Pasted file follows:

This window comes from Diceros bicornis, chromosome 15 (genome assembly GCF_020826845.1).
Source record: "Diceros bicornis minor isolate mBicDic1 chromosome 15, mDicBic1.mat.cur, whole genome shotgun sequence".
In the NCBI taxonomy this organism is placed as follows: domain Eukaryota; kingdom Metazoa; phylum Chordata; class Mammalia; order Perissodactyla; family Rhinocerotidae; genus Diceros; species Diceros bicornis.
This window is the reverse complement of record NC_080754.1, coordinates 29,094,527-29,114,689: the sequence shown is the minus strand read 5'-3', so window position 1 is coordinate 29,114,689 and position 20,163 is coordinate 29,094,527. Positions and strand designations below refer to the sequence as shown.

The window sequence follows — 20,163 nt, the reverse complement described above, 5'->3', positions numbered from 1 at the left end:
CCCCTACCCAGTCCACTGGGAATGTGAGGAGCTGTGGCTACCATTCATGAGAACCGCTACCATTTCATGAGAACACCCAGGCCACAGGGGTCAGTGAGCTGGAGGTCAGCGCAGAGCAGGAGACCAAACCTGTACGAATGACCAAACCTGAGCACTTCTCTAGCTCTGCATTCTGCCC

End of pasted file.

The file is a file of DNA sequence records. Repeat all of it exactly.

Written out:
This window comes from Diceros bicornis, chromosome 15 (genome assembly GCF_020826845.1).
Source record: "Diceros bicornis minor isolate mBicDic1 chromosome 15, mDicBic1.mat.cur, whole genome shotgun sequence".
In the NCBI taxonomy this organism is placed as follows: domain Eukaryota; kingdom Metazoa; phylum Chordata; class Mammalia; order Perissodactyla; family Rhinocerotidae; genus Diceros; species Diceros bicornis.
This window is the reverse complement of record NC_080754.1, coordinates 29,094,527-29,114,689: the sequence shown is the minus strand read 5'-3', so window position 1 is coordinate 29,114,689 and position 20,163 is coordinate 29,094,527. Positions and strand designations below refer to the sequence as shown.

The window sequence follows — 20,163 nt, the reverse complement described above, 5'->3', positions numbered from 1 at the left end:
CCCCTACCCAGTCCACTGGGAATGTGAGGAGCTGTGGCTACCATTCATGAGAACCGCTACCATTTCATGAGAACACCCAGGCCACAGGGGTCAGTGAGCTGGAGGTCAGCGCAGAGCAGGAGACCAAACCTGTACGAATGACCAAACCTGAGCACTTCTCTAGCTCTGCATTCTGCCC